In-person and virtual options have become the standard choices for most therapy practices. With the shift to “from home” options at the start of the pandemic, many patients adjusted to attending therapy from the comfort of their home, but which option is better for you as the clinician?
Learn about the unique perks of in-person and virtual therapy to determine which option is best for you and your students.
What is the difference?
Traditional therapy is when the clinician and patient meet in an office to work through their sessions face to face. In Teletherapy sessions, the patient and clinician meet in a virtual format either via video conferencing or over the phone to conduct sessions.
In short, the main difference is that one happens in person and the other happens through a screen, and depending on your specialty, there might be larger differences to face.
If you are conducting Speech Pathology sessions, you won’t face many obstacles in transitioning to telehealth, whereas Physical Therapy sessions might be more challenging to communicate stretches and physical techniques through the computer.
Although challenging, you can get creative to work any session virtually. Video sessions are your best option because they will help your students visualize your practices as you can demonstrate physical assignments. When possible, refrain from conducting telehealth over the phone as it eliminates that visual connection.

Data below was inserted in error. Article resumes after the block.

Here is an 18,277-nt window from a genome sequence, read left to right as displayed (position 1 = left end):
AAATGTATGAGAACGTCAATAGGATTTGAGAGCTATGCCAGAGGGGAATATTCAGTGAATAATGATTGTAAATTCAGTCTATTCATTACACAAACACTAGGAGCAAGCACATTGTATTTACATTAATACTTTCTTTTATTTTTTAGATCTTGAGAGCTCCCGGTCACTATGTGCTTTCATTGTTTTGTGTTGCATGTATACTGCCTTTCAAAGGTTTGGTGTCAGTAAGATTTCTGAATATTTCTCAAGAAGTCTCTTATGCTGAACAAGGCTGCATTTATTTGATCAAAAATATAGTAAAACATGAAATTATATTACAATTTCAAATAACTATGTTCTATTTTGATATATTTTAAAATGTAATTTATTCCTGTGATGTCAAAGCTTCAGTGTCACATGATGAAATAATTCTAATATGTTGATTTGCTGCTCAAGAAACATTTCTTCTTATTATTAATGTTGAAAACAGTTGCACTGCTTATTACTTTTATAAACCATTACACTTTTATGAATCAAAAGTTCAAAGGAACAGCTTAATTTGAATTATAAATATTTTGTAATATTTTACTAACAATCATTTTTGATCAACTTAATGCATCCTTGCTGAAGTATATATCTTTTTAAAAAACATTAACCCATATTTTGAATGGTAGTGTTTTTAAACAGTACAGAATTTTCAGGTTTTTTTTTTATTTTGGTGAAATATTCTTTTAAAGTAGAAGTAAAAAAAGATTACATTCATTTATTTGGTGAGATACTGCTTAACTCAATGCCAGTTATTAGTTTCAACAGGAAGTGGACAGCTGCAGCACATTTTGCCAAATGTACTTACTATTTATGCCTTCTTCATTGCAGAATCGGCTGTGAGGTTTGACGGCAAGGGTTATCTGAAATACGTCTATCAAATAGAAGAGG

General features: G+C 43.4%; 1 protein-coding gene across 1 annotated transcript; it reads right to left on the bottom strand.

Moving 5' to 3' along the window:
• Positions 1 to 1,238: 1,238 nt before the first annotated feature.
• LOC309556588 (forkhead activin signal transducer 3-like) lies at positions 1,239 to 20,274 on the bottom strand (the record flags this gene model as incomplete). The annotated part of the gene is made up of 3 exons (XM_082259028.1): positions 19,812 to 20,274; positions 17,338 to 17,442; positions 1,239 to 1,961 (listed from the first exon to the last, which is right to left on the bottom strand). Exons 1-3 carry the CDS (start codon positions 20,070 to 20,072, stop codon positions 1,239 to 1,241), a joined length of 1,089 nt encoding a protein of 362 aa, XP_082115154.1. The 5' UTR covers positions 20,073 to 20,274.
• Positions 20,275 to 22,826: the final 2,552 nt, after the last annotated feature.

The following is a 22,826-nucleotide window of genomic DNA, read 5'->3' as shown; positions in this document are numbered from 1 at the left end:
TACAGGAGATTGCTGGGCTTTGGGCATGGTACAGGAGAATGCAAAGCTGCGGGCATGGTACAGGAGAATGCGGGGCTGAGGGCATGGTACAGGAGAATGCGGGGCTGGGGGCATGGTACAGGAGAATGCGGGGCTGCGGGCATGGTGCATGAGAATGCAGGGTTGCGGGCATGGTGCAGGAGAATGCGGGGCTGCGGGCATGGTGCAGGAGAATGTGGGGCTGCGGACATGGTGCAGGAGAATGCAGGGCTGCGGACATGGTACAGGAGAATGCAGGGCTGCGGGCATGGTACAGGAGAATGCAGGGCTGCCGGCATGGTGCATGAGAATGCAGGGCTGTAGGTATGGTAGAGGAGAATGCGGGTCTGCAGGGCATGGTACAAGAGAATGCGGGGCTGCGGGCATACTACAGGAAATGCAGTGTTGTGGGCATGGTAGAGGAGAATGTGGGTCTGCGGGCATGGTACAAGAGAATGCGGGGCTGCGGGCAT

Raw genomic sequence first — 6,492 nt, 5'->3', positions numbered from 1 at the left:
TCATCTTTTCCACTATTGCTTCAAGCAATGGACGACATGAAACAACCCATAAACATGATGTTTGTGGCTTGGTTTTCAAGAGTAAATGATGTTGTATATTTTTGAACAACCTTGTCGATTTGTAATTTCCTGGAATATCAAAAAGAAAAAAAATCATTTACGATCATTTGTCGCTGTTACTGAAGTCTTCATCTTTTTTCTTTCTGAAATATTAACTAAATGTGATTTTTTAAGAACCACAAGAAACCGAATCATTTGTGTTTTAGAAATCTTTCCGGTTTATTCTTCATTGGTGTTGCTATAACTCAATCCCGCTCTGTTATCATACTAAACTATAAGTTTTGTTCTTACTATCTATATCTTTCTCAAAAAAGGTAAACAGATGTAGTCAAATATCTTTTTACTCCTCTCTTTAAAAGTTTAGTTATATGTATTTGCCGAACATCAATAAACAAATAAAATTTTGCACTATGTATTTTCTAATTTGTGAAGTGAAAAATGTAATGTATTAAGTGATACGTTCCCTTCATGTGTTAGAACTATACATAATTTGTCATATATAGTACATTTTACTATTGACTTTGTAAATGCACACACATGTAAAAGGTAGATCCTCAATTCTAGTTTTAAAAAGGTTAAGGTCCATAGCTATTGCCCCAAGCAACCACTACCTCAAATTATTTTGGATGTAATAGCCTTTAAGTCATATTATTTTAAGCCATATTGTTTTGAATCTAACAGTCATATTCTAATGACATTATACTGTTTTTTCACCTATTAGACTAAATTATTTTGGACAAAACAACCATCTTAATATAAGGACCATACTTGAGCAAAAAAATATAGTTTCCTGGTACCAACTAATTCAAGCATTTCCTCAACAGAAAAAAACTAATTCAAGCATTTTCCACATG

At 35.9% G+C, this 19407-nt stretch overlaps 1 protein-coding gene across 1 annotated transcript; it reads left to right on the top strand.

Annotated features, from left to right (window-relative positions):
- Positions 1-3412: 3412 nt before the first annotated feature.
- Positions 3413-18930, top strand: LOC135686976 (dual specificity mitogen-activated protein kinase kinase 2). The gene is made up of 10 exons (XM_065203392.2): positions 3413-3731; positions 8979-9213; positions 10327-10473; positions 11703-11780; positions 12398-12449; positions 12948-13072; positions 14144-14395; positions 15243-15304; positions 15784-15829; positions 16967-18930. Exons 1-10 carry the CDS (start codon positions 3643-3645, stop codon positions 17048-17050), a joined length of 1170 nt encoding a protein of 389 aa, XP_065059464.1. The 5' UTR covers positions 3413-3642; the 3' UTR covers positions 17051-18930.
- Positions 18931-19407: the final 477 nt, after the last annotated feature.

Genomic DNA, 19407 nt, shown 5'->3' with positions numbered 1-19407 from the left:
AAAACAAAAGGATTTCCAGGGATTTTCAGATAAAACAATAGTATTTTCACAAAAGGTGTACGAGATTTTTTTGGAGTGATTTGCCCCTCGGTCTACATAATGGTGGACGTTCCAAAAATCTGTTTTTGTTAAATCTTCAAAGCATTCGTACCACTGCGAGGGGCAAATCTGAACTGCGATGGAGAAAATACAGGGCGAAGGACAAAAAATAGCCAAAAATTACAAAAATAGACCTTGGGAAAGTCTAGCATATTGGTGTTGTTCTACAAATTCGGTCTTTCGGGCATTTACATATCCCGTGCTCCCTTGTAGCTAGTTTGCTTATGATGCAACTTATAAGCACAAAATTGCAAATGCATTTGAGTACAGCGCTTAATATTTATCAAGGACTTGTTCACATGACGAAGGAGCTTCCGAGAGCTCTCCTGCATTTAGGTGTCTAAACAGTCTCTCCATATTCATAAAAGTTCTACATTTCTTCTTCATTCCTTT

Which version is preferred?
You know your students best, and some may benefit more from face-to-face therapy than others. This is the first step for you to determine how you can best practice with your students.
A recent survey of insured adults in the U.S. found that millennials are far more likely to express interest in telemedicine compared to previous generations. What does this mean for your student patients? It might be the option to consider implementing as the generation ahead of them continues with telehealth.
Telehealth may not be an alternative option for all therapy patients, but it is definitely just as effective when utilized properly. A recent study from the College of Nursing and Health Sciences at the University of Vermont found that the outcomes from telehealth and face-to-face speech pathology sessions with students did not yield any statistically significant differences.
Taking your sessions virtual might allow your students to feel comfortable in their own space while communicating via their computer, something they have adjusted to since the beginning of 2020.
Virtual therapy is also great for parents because it will remove the element of coordinating a ride for their child for any therapy outside of school hours. Children can access the help they need through their computers comfortably, on their time.
You’ll Find What is Best
Remember, therapy is not linear. You might start working with a student virtually and determine that face-to-face would benefit both parties or vice versa. There is nothing wrong with trial and error until you find the groove with each student. Telehealth might not be it, and that’s ok, but it is a great option to have in your pocket as things in life pop up like snow days or quarantines.